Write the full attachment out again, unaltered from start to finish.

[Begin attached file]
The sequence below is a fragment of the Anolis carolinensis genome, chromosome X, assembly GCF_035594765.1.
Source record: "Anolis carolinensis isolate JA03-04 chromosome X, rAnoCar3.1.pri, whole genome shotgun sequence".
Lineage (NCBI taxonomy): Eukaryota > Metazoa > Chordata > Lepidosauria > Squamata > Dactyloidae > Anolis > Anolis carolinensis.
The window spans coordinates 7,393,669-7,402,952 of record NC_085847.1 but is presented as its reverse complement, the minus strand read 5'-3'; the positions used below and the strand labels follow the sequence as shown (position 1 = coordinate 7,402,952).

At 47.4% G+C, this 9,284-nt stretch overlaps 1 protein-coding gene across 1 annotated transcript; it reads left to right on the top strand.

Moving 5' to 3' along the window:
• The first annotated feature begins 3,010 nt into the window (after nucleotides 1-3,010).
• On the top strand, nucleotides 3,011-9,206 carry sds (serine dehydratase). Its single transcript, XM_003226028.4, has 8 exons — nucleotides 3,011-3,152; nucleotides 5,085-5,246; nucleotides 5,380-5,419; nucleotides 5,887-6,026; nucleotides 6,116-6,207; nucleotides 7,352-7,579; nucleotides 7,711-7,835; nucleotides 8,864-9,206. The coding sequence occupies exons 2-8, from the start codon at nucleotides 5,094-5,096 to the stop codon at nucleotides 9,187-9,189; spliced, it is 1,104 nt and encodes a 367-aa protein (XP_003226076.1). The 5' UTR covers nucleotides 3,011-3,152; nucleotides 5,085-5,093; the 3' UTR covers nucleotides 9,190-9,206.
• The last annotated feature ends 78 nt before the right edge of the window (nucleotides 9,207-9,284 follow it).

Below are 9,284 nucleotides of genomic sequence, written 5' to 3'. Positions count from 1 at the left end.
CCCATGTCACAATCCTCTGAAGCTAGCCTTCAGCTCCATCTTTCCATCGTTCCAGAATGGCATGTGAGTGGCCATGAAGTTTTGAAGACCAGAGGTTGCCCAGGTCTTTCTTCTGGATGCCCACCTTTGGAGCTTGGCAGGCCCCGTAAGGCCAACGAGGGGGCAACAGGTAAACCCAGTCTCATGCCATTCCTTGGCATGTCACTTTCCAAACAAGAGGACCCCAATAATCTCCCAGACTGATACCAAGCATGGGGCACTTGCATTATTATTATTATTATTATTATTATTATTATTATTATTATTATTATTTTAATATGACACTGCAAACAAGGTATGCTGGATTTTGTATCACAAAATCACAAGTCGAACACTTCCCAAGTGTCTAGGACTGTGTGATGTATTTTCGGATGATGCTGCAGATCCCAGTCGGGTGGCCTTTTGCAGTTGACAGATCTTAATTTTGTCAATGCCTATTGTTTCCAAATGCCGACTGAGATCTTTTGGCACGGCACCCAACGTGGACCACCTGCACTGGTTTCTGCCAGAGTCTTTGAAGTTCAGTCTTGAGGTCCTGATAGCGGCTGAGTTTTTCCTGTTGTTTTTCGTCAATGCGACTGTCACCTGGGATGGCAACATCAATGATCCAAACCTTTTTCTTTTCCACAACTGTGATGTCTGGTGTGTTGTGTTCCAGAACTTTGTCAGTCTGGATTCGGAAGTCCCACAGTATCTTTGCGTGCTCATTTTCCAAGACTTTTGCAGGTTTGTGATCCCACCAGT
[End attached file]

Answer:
The sequence below is a fragment of the Anolis carolinensis genome, chromosome X, assembly GCF_035594765.1.
Source record: "Anolis carolinensis isolate JA03-04 chromosome X, rAnoCar3.1.pri, whole genome shotgun sequence".
Lineage (NCBI taxonomy): Eukaryota > Metazoa > Chordata > Lepidosauria > Squamata > Dactyloidae > Anolis > Anolis carolinensis.
The window spans coordinates 7,393,669-7,402,952 of record NC_085847.1 but is presented as its reverse complement, the minus strand read 5'-3'; the positions used below and the strand labels follow the sequence as shown (position 1 = coordinate 7,402,952).

At 47.4% G+C, this 9,284-nt stretch overlaps 1 protein-coding gene across 1 annotated transcript; it reads left to right on the top strand.

Moving 5' to 3' along the window:
• The first annotated feature begins 3,010 nt into the window (after nucleotides 1-3,010).
• On the top strand, nucleotides 3,011-9,206 carry sds (serine dehydratase). Its single transcript, XM_003226028.4, has 8 exons — nucleotides 3,011-3,152; nucleotides 5,085-5,246; nucleotides 5,380-5,419; nucleotides 5,887-6,026; nucleotides 6,116-6,207; nucleotides 7,352-7,579; nucleotides 7,711-7,835; nucleotides 8,864-9,206. The coding sequence occupies exons 2-8, from the start codon at nucleotides 5,094-5,096 to the stop codon at nucleotides 9,187-9,189; spliced, it is 1,104 nt and encodes a 367-aa protein (XP_003226076.1). The 5' UTR covers nucleotides 3,011-3,152; nucleotides 5,085-5,093; the 3' UTR covers nucleotides 9,190-9,206.
• The last annotated feature ends 78 nt before the right edge of the window (nucleotides 9,207-9,284 follow it).

Below are 9,284 nucleotides of genomic sequence, written 5' to 3'. Positions count from 1 at the left end.
CCCATGTCACAATCCTCTGAAGCTAGCCTTCAGCTCCATCTTTCCATCGTTCCAGAATGGCATGTGAGTGGCCATGAAGTTTTGAAGACCAGAGGTTGCCCAGGTCTTTCTTCTGGATGCCCACCTTTGGAGCTTGGCAGGCCCCGTAAGGCCAACGAGGGGGCAACAGGTAAACCCAGTCTCATGCCATTCCTTGGCATGTCACTTTCCAAACAAGAGGACCCCAATAATCTCCCAGACTGATACCAAGCATGGGGCACTTGCATTATTATTATTATTATTATTATTATTATTATTATTATTATTATTATTTTAATATGACACTGCAAACAAGGTATGCTGGATTTTGTATCACAAAATCACAAGTCGAACACTTCCCAAGTGTCTAGGACTGTGTGATGTATTTTCGGATGATGCTGCAGATCCCAGTCGGGTGGCCTTTTGCAGTTGACAGATCTTAATTTTGTCAATGCCTATTGTTTCCAAATGCCGACTGAGATCTTTTGGCACGGCACCCAACGTGGACCACCTGCACTGGTTTCTGCCAGAGTCTTTGAAGTTCAGTCTTGAGGTCCTGATAGCGGCTGAGTTTTTCCTGTTGTTTTTCGTCAATGCGACTGTCACCTGGGATGGCAACATCAATGATCCAAACCTTTTTCTTTTCCACAACTGTGATGTCTGGTGTGTTGTGTTCCAGAACTTTGTCAGTCTGGATTCGGAAGTCCCACAGTATCTTTGCGTGCTCATTTTCCAAGACTTTTGCAGGTTTGTGATCCCACCAGT